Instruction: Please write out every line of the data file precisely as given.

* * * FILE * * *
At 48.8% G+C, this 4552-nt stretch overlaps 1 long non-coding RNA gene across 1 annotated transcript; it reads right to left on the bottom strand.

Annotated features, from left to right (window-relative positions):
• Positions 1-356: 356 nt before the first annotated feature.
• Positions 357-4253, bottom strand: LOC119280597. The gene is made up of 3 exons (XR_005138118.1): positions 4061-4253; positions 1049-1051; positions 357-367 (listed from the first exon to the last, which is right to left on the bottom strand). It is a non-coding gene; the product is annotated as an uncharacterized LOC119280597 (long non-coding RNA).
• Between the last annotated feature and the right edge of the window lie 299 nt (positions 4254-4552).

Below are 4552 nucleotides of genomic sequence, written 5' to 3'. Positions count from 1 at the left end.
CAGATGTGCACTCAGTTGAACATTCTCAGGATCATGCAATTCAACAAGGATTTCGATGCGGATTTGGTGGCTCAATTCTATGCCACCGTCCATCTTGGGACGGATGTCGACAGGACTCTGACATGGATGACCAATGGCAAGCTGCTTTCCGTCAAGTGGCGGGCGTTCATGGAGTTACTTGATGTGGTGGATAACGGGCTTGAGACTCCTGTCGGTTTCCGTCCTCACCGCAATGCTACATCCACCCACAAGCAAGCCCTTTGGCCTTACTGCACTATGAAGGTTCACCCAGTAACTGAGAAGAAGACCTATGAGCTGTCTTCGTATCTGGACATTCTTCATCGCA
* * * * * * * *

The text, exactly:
At 48.8% G+C, this 4552-nt stretch overlaps 1 long non-coding RNA gene across 1 annotated transcript; it reads right to left on the bottom strand.

Annotated features, from left to right (window-relative positions):
• Positions 1-356: 356 nt before the first annotated feature.
• Positions 357-4253, bottom strand: LOC119280597. The gene is made up of 3 exons (XR_005138118.1): positions 4061-4253; positions 1049-1051; positions 357-367 (listed from the first exon to the last, which is right to left on the bottom strand). It is a non-coding gene; the product is annotated as an uncharacterized LOC119280597 (long non-coding RNA).
• Between the last annotated feature and the right edge of the window lie 299 nt (positions 4254-4552).

Below are 4552 nucleotides of genomic sequence, written 5' to 3'. Positions count from 1 at the left end.
CAGATGTGCACTCAGTTGAACATTCTCAGGATCATGCAATTCAACAAGGATTTCGATGCGGATTTGGTGGCTCAATTCTATGCCACCGTCCATCTTGGGACGGATGTCGACAGGACTCTGACATGGATGACCAATGGCAAGCTGCTTTCCGTCAAGTGGCGGGCGTTCATGGAGTTACTTGATGTGGTGGATAACGGGCTTGAGACTCCTGTCGGTTTCCGTCCTCACCGCAATGCTACATCCACCCACAAGCAAGCCCTTTGGCCTTACTGCACTATGAAGGTTCACCCAGTAACTGAGAAGAAGACCTATGAGCTGTCTTCGTATCTGGACATTCTTCATCGCA